There is a lot that’s different. We’ve updated the show from taking place in the 1950s to modern day 2020, which gave us a lot to play with and a lot to interpret what life is like now versus in the fifties. West Side Story is a modern day Romeo and Juliet that takes place in New York where two modern street gangs, The Jets and Sharks, battle for control of their territory. The Jets are New York locals and The Sharks are Puerto Rican. For the cast in this revival, there are people of color who are a part of the Jets, and I am an Afro-Latina woman playing Maria, which is really interesting to explore. In the script, it never identifies what people need to look like; it identifies the Sharks as Hispanic people and the Jets as an anthology of America. We really wanted to explore what that meant right now in the world we’re living in today.

How has Maria been ‘modernized’ in this revival, and how does your cultural background influence your portrayal of Maria?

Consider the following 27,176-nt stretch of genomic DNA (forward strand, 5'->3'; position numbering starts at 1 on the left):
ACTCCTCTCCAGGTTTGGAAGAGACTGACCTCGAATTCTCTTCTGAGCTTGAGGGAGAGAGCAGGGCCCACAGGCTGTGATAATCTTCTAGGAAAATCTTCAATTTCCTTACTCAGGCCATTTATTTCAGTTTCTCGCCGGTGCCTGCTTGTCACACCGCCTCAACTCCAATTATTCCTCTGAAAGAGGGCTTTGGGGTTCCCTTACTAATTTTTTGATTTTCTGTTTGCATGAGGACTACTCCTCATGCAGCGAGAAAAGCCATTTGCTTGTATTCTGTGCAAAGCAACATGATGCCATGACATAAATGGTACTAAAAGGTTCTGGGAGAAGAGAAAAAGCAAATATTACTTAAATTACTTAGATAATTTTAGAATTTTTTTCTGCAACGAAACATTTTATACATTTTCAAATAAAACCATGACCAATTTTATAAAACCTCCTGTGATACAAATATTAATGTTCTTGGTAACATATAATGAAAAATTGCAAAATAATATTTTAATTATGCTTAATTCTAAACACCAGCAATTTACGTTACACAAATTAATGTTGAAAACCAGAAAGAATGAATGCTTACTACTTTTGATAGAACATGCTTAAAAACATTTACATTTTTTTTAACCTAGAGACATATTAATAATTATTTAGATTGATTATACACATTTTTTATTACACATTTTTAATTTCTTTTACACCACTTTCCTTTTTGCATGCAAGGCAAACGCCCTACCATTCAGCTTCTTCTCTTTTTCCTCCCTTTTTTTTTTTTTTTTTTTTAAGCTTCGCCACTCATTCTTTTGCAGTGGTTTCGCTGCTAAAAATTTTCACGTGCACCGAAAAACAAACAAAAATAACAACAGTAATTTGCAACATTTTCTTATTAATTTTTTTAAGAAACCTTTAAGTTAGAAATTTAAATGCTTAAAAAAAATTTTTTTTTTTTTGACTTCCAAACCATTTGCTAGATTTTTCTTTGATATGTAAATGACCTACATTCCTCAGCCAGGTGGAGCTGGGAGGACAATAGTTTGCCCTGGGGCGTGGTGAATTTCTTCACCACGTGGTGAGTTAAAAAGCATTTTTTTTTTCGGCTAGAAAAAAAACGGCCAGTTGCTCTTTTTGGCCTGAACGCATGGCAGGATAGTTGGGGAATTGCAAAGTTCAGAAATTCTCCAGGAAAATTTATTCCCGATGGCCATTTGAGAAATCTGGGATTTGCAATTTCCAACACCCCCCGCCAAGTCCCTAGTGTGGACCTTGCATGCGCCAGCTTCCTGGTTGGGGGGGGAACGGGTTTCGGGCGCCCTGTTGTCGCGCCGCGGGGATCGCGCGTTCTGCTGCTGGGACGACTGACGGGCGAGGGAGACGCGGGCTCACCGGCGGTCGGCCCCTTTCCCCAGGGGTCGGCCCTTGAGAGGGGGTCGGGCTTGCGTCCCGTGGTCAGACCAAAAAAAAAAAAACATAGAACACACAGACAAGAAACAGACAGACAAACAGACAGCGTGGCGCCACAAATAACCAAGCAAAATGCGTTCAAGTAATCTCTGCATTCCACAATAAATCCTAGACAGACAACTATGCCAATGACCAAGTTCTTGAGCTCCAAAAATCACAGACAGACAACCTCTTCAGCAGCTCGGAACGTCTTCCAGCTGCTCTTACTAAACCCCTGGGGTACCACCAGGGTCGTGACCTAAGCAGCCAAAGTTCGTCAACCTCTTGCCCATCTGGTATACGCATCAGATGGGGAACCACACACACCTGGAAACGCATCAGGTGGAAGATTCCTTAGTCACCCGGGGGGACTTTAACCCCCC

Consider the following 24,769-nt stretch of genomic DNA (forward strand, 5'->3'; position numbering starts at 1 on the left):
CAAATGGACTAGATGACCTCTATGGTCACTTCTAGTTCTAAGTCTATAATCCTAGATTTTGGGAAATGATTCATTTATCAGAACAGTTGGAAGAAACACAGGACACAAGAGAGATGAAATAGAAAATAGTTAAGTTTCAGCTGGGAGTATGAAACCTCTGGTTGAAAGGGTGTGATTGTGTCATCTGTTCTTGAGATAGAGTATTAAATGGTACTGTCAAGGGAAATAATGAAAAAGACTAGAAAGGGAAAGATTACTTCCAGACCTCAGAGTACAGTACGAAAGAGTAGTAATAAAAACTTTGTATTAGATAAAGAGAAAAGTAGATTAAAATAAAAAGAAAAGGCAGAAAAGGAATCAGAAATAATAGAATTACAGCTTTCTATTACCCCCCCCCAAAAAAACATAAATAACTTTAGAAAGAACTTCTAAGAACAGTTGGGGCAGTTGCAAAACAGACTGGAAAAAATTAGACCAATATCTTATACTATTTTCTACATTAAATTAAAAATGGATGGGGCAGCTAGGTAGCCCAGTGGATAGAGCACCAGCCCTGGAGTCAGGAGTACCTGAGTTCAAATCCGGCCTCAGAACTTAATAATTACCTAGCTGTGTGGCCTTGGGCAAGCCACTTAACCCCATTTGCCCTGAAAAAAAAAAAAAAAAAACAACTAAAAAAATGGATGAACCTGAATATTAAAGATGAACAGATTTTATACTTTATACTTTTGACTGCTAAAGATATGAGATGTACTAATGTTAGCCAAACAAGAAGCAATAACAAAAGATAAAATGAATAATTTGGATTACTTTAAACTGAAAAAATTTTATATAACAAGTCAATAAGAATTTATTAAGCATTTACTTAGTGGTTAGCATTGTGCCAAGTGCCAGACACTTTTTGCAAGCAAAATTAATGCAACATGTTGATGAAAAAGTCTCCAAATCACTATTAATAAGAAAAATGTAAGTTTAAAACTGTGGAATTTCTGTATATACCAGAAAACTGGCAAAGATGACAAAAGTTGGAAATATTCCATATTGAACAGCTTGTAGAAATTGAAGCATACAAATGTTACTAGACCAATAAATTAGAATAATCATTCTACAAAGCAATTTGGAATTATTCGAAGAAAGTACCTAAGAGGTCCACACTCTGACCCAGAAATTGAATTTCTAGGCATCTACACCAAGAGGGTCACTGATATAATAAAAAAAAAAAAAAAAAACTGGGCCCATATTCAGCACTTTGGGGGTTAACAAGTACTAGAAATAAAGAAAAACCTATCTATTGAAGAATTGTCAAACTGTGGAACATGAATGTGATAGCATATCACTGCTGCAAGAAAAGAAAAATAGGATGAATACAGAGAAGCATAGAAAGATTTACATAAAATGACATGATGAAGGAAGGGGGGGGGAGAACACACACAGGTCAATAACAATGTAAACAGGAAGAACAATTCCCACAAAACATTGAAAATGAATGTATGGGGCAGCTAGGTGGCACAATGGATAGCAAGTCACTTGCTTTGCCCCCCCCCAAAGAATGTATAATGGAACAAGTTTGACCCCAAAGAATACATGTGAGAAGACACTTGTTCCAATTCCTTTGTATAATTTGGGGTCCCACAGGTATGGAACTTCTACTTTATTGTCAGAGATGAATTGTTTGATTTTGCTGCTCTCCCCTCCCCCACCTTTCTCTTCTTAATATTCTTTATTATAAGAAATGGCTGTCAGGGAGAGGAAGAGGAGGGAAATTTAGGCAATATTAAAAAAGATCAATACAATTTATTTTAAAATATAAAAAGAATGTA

Maria has been modernized in the way of giving her a backbone and making her a very strong female character. There’s a misconception that Maria has this fragile, one-sided personality. I believe that she has so many facets to her. There are definitely similarities I have to this version of Maria in which this idea came out of Ivo van Hove’s direction and out of rehearsal. They handed this part to me to interpret and find what that meant for me. There’s a lot of this version of Maria that comes from who I am as a person and what I really wanted to portray for a Latin woman. I was fascinated by this idea of seeing a Latin woman fall in love and be soft, but also be incredibly strong and make her own decisions. Having all of those facets within her made me internalize and truly connect with this character. I really wanted to make my portrayal of Maria as authentic as I possibly could. My father is Puerto Rican – I wanted her to not feel like a white washed version of a Puerto Rican girl. I wanted to give her some sass and flair, but also give her a real heart and a very strong connection to family. I see that culture within my family and I wanted to bring that out.